4. What are the current processes in your distribution center? It's unlikely that your new facility will be an exact replica of an existing DC. However, it is still crucial to know exactly what processes are followed in the current facility and how product flows through it, says Kasperski. Otherwise, you risk leaving something critical out of the new design.
Furthermore, the information on the current processes should come directly from the employees on the warehouse floor, says Kasperski. Management, he says, is often unaware of exactly how the work is actually done. For example, employees on the floor may know that orders for a particular customer require a special process, but that information might never have been formally documented.
5. Do you expect your business to change in the next five to 10 years? We've all heard of newly constructed facilities that were out of date or at capacity the moment they opened. To lessen the likelihood of that happening to you, find out everything you can about your company's business plan for the next five to 10 years, advises Kasperski. Before you break ground on a new DC, you'll need to know what products you may be selling in the future that you're not selling now and whether they'll have different space or handling requirements. You also should know what markets you may be entering; what types of stores, channels, or businesses you will be serving; and where you expect growth to come from. For example, do you expect a greater percentage of your sales to come from e-commerce five years from now? How could the DC accommodate that? What space or equipment will you need to handle this growth?
6. Is your facility designed to be flexible? Even with all that documentation and planning, your business is bound to encounter unforeseen challenges and opportunities. Will your new facility be flexible enough to meet them? For example, Kasperski recommends making sure that your facility is designed with some free operating space. "If you fill up your DC with a whole bunch of material handling equipment," he says, "then there's no space for special projects or seasonal spikes or promotions that you may have."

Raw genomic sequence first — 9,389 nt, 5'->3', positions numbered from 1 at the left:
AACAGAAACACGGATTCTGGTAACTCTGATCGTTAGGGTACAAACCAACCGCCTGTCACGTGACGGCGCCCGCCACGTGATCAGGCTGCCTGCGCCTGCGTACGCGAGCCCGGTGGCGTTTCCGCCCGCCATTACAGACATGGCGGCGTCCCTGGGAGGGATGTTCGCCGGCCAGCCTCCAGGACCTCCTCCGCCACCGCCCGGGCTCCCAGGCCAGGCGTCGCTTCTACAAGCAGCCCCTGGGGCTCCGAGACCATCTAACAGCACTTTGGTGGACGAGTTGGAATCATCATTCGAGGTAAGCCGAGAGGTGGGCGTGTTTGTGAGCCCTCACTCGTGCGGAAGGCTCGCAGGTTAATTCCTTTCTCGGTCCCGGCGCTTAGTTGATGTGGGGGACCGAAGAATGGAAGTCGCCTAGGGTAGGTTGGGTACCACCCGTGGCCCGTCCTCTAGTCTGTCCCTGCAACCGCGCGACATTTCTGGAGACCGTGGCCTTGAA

Similarly, think carefully before committing to a highly automated DC, he says. While the automated equipment may save you labor costs, it may make it harder to adapt to business changes such as new products or an increase in e-commerce sales.
7. Can your existing IT system handle the new facility design? As you design your facility, it's important to know what your systems—whether they're warehouse management systems (WMS), enterprise resource planning systems, or order management systems—can and cannot do, Kasperski says.
"If you are not planning on spending a couple million on a new WMS, you'd better understand the capabilities of the current one," he warns. "Because you can design the most beautiful left-handed flapjack turner ever, but if your WMS doesn't support it, it doesn't do you any good."
8. What risks is the site vulnerable to? If companies were not already concerned about their facilities' risk of flooding, hurricanes Harvey and Irma certainly put the issue top of mind. Similarly, companies should know about the risk of earthquakes, fire, high winds, and other natural and human-caused disasters in the area.
"It's not so much that these factors get overlooked, as companies try to cut it too close," warns Carl Solly, vice president and chief engineer of the insurance company FM Global. "Sometimes, companies see that they are six inches in elevation outside of the 100-year flood zone and declare victory. But flood zones are an approximation, and flooding can get much more severe."